Leading Museums, Museum Leaders

£42M & 66 museums add to AC Portfolio

ACE cut large NPOs – including Southbank Centre – so it could fund smaller organisations. Photo: Southbank Centre (CC BY 2.0).

Arts funding: 183 new NPOs as largest organisations take 3% cut, Arts Professional, June 2017

The number of National Portfolio Organisations will increase to 831, as museums, libraries and new ‘Sector Support Organisations’ join Arts Council England’s portfolio.

Arts Council England (ACE) has increased the number of National Portfolio Organisations (NPOs) it funds by 183, and increased funding across its portfolio by £42.5m a year, in what it has billed as the “largest ever investment” in its national portfolio.

The NPO investment for 2018-22 also sees a combined cut to the four highest-funded NPOs of around £2.5m a year, and the readmission of the troubled English National Opera (ENO) into the portfolio on standstill funding.

Announcing the 831 organisations that will receive NPO funding over the next four years at Leicester’s Curve theatre today, ACE billed the new portfolio as an effort in rebalancing, with money moving from the largest organisations to the smallest and an “additional” £170m for the arts outside London between 2018 and 2022.

Talking about the funding, Sir Nicholas Serota, ACE’s Chair, said: “Alongside continuing support for our great national companies, we’ve funded inventive, pioneering arts organisations and a new range of museums across the country.

“We’ve also included libraries producing high-quality cultural programmes. Working together these organisations will inspire a broader range of young people and audiences across England than ever before.”

He added: “It’s going to disrupt, it’s going to challenge, it’s going to change people’s lives.”

Key facts:

  • 831 organisations will be NPOs in 2018-22, an increase of 183
  • 66 museums (making 72 agreements with ACE) and seven libraries join the portfolio
  • 58 organisations become national Sector Support Organisations
  • The funding agreements will last four years, up from three
  • Funding has increased by £42.5m annually
  • 24 current NPOs applied but were not admitted to the new portfolio
  • The number of ‘diverse-led’ NPOs will grow from 183 to 351
  • Overall funding to London in the portfolio remains at ‘a standstill’
  • The percentage of funds going to England’s regions has increased from 53% to 60%.

Funding balance

The annual £409m funding for the national portfolio will consist of £338m in Grant-in-Aid funding from Government, and £71m from the National Lottery, with significantly more NPOs receiving their annual funding from Lottery.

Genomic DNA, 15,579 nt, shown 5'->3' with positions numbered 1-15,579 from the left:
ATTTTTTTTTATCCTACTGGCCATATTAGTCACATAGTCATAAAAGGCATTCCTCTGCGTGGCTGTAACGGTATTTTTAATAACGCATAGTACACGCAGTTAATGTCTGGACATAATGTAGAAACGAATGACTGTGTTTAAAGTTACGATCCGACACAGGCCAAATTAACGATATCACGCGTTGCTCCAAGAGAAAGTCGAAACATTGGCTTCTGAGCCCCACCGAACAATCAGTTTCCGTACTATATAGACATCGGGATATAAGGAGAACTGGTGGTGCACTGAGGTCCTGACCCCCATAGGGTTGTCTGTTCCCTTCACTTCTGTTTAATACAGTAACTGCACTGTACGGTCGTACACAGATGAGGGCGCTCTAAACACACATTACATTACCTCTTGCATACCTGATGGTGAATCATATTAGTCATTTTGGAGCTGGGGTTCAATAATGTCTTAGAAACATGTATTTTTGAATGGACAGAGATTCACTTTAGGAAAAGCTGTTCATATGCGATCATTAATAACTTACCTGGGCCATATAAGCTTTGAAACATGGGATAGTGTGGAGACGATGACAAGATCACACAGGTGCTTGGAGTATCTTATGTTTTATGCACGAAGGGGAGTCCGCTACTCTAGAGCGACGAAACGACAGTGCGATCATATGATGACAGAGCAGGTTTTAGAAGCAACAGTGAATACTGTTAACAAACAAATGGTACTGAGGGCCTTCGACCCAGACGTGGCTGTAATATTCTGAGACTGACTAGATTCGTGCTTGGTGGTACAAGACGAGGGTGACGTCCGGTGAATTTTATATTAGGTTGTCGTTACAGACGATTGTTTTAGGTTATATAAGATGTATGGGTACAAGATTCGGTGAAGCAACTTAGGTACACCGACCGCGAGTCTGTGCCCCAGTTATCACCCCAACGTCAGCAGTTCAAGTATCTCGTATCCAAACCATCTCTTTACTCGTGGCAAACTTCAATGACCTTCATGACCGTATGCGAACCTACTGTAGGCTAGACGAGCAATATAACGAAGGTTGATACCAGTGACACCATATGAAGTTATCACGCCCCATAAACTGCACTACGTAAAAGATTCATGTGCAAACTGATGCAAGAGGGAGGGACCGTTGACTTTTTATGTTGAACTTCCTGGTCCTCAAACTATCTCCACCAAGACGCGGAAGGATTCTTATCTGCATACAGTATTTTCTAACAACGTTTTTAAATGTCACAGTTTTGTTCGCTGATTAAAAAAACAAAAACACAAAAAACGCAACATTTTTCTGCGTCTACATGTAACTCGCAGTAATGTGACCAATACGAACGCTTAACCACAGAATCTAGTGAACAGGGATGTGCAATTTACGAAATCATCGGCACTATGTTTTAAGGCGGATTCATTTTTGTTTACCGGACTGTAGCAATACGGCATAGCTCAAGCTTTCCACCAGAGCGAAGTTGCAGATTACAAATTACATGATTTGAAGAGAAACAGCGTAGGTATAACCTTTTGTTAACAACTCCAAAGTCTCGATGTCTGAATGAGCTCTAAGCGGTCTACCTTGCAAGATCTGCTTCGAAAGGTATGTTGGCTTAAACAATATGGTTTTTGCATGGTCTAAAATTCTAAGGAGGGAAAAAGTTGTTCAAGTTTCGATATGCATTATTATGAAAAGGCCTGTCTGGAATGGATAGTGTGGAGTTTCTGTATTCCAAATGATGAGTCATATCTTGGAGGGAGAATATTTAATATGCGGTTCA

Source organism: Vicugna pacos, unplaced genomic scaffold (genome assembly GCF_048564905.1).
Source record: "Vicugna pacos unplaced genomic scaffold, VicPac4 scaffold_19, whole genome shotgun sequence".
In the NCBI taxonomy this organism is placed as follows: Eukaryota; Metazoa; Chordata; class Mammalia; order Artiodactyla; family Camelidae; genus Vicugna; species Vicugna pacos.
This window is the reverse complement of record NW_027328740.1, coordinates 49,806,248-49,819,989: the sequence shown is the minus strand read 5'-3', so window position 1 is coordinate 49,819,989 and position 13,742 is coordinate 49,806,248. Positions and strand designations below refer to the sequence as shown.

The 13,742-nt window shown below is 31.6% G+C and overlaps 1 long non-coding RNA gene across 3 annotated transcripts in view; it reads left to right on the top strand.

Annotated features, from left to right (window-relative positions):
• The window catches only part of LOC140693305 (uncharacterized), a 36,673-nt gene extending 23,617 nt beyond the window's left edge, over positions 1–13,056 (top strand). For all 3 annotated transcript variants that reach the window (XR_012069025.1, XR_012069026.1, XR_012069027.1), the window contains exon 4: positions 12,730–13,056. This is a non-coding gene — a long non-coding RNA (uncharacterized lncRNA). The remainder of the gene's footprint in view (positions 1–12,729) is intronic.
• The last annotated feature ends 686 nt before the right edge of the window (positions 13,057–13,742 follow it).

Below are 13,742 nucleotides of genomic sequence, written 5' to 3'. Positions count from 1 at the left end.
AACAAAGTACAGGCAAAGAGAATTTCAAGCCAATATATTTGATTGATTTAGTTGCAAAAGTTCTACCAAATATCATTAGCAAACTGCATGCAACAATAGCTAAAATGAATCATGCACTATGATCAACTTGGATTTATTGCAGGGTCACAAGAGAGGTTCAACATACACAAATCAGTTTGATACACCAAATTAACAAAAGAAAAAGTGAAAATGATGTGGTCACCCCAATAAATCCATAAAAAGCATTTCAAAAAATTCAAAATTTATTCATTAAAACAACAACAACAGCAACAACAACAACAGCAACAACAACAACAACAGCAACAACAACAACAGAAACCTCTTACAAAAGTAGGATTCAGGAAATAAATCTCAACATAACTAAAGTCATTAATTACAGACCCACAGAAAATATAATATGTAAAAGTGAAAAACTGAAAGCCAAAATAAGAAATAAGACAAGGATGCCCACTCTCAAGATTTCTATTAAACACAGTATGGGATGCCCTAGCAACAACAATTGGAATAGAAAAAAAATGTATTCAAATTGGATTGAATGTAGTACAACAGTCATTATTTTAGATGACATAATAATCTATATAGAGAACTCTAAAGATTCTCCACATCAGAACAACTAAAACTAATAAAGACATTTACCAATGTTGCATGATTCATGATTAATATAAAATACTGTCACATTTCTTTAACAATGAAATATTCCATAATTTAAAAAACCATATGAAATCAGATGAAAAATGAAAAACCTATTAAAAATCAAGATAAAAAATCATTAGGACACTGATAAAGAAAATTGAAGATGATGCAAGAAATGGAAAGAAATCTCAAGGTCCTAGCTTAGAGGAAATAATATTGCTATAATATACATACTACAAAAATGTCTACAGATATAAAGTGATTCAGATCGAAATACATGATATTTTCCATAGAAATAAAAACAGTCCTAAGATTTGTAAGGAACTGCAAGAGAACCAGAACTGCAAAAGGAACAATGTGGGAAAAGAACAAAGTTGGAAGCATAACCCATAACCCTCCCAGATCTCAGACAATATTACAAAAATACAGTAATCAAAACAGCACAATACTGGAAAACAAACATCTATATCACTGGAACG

From 2018-22 there will also be £212.5m per annum for open access funding stream Grants for Arts and Culture and the strategic funding streams, which address gaps in the sector, such as “enhancing diversity”.

ACE says it has increased its investment in places such as Plymouth (£3.99m), Tees Valley (£1.99m), Bradford (£1.77m), Luton (£399k), and Stoke (£255k).

Overall the balance of national portfolio funding between London and the rest of England has shifted to 40:60. It was 47:53 in the 2015-18 round.

Portfolio funding to London will remain at a standstill, and ACE said it will focus on “creating the conditions” for cultural clusters of excellence to grow in areas where investment has historically been lower.

The average annual grant for NPOs in 2018-22 will be £483k, down from £509k in 2015-18. Of the new NPOs, 66 are in receipt of more than £1m, meaning they are in ‘band 3’ and will be subject to greater reporting requirements, following ACE’s new system. 190 are in band 2 and 530 in band 1.

Cuts at the top

The four highest-funded NPOs – The Royal Opera House, Southbank Centre, Royal National Theatre and the Royal Shakespeare Company – have all taken an average 3% cut, which works out at around £2.5m a year. ACE said the move would allow it to “focus on bringing in smaller, more diverse organisations into the portfolio”.

A spokesperson added: “We recognise that reductions are challenging for any organisation but we think that this group, producing excellent work, has the capacity and the resilience to manage [the cuts] in a way that will contribute to the long-term health of the overall sector and will provide the best return on public investment.

“Organisations that receive the most funding will be required to do more to support the rest of the sector, particularly smaller organisations and individual artists.”

Funding uplifts

While the majority of organisations in the portfolio (59.8%) receive standstill funding, 98 organisations (8.4%) have received a funding uplift. ACE said these were reserved for those in “exceptional circumstances” that showed “particular promise”.

Big winners include the Attenborough Arts Centre in Leicester, which receives a 312% increase in funding to £207k per annum, and Theatre in the Mill, which receives a 198% uplift to 120k per annum. Portsmouth New Theatre Royal also celebrates an increase – it will receive £250k from 2018, up 169% on this year.

The biggest uplift is for Manchester International Festival, which sees its funding rise by over 1000% (up £9m a year), to support it as it becomes the operating body for the new Factory venue in Manchester.

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